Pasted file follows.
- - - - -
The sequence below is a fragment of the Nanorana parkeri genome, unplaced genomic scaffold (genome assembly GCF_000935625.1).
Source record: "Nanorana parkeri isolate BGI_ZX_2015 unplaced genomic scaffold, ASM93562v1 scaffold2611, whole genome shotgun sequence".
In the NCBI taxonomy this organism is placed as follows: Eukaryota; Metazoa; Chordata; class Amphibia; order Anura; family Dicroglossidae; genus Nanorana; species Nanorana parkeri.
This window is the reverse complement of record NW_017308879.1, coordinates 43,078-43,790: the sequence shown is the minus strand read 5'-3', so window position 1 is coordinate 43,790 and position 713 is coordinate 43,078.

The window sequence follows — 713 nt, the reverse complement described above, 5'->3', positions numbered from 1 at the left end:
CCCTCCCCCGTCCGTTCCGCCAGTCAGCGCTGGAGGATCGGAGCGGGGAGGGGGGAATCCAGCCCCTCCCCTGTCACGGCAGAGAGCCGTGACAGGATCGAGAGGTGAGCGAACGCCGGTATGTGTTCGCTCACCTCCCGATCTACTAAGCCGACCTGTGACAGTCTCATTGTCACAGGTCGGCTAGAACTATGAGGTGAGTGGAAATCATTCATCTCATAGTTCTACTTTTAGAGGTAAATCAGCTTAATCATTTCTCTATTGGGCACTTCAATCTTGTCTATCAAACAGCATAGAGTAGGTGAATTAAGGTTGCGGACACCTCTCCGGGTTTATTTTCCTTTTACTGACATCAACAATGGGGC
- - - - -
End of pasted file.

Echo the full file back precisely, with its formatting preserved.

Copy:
The sequence below is a fragment of the Nanorana parkeri genome, unplaced genomic scaffold (genome assembly GCF_000935625.1).
Source record: "Nanorana parkeri isolate BGI_ZX_2015 unplaced genomic scaffold, ASM93562v1 scaffold2611, whole genome shotgun sequence".
In the NCBI taxonomy this organism is placed as follows: Eukaryota; Metazoa; Chordata; class Amphibia; order Anura; family Dicroglossidae; genus Nanorana; species Nanorana parkeri.
This window is the reverse complement of record NW_017308879.1, coordinates 43,078-43,790: the sequence shown is the minus strand read 5'-3', so window position 1 is coordinate 43,790 and position 713 is coordinate 43,078.

The window sequence follows — 713 nt, the reverse complement described above, 5'->3', positions numbered from 1 at the left end:
CCCTCCCCCGTCCGTTCCGCCAGTCAGCGCTGGAGGATCGGAGCGGGGAGGGGGGAATCCAGCCCCTCCCCTGTCACGGCAGAGAGCCGTGACAGGATCGAGAGGTGAGCGAACGCCGGTATGTGTTCGCTCACCTCCCGATCTACTAAGCCGACCTGTGACAGTCTCATTGTCACAGGTCGGCTAGAACTATGAGGTGAGTGGAAATCATTCATCTCATAGTTCTACTTTTAGAGGTAAATCAGCTTAATCATTTCTCTATTGGGCACTTCAATCTTGTCTATCAAACAGCATAGAGTAGGTGAATTAAGGTTGCGGACACCTCTCCGGGTTTATTTTCCTTTTACTGACATCAACAATGGGGC